The club had a Tar River trip listed for last Sunday. I get a LOT of emails/notices of upcoming events/paddles (I keep up with all the paddling/outdoor clubs to see what cool destinations they are frequenting) and usually breeze through them; when  you are a wife, mom, work and have a busy, full life, in order for me to say “yes” to an adventure, it has to be good. Perhaps you know what I mean, you reach a point in your life where time is so precious that you are forced to cut out anything that doesn’t enhance your life, there’s no time for messing around on things that aren’t positive or make you a better person (wife, mother, employee etc.).  I also believe with all my being that saying that “Adventure May Hurt You but Monotony Will Kill You”. A break from routine is healthy and crucial. So, this time….this email…stopped me in my tracks. I grew up hunting around the Tar River and a tributary off the Tar is a tributary of Tabbs creek, and was the creek that I could see from my kitchen window growing up. It’s the creek that knows all my secrets as a child, where I would go to cry, to play, to catch crayfish, listen to the exotic sounding birds and pretend I was in a rainforest, to sneak and smoke cigarettes, to wade through….I spent a LOT of time in that creek. I had always heard the men that I hunted with and my dad talking about the Tar River, how dangerous it is in our hometown of Oxford because it gets very narrow and has lots of strainers. It was dangerous and mysterious to me, so of course since I started paddling six years ago, I wanted to explore it and paddle it. I couldn’t find anyone who was interested…afterall there are much prettier rivers with less strainers to paddle in our area….Hurricane Floyd in 1999 blew down so many trees some parts are nearly if not totally impassable.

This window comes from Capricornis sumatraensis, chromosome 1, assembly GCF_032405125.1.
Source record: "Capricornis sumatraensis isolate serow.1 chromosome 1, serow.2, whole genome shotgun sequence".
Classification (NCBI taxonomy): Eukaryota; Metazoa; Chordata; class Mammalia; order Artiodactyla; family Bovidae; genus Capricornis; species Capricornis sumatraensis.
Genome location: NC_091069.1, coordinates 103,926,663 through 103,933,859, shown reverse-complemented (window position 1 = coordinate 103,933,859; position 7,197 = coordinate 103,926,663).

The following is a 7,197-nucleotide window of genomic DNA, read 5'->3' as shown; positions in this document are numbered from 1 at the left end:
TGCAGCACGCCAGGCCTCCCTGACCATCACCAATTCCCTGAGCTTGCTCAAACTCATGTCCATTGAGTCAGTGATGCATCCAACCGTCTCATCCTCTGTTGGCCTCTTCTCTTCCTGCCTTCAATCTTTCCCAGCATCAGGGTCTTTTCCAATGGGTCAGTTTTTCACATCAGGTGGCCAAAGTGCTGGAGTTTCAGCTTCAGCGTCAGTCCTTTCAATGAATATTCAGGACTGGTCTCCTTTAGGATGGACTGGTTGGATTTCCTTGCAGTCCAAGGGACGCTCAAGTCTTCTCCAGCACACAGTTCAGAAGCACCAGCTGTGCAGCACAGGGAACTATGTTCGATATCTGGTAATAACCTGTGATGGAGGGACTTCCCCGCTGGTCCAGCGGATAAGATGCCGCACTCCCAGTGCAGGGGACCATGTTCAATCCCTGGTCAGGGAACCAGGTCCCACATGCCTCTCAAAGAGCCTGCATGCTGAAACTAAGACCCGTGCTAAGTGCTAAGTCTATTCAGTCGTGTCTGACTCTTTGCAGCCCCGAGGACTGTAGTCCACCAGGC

Last summer I took my son and my mom (she and my dad gave me a great sense of adventure!) to scout out a new launch in Wilton, NC (my ancestors have roots there) and from what we could see from the launch, it looked narrow, snakey, with trees down and low water. Not an alluring river, but I still wanted to paddle it. So when I see this email, I JUMP ON IT, and register for the trip.

From the moment I hit “register” ….the excited, butterflies in the stomach feeling started,do you know or remember that feeling? The sides of my mouth curl up to a grin on my face….my mind starts working….”okay, water is cold (it’s February), must wear drysuit, start researching as much as possible on that stretch of river, what kind of hazards/rapids/launches are there, try to eliminate surprises…...” I start putting gear for the trip into a pile. I make a copy of the map of our put in and take out and mark it in yellow highlighter to leave for my husband then put a copy into my chart case to carry on the boat. I plug the put in into gps and see that it’s a 2 hour 40 min. drive. Don’t care about that, I am finally getting to paddle on the Tar! I look up the history of the Tar River and find out it derives its name from the profuse stands of pine trees lining its banks which were used for pine pitch to manufacture tar to caulk boats. It was also used as a major route for barges carrying the tar as they headed out to sea. The river is 215 miles long and the name changes to the Pamlico in Washington, N.C.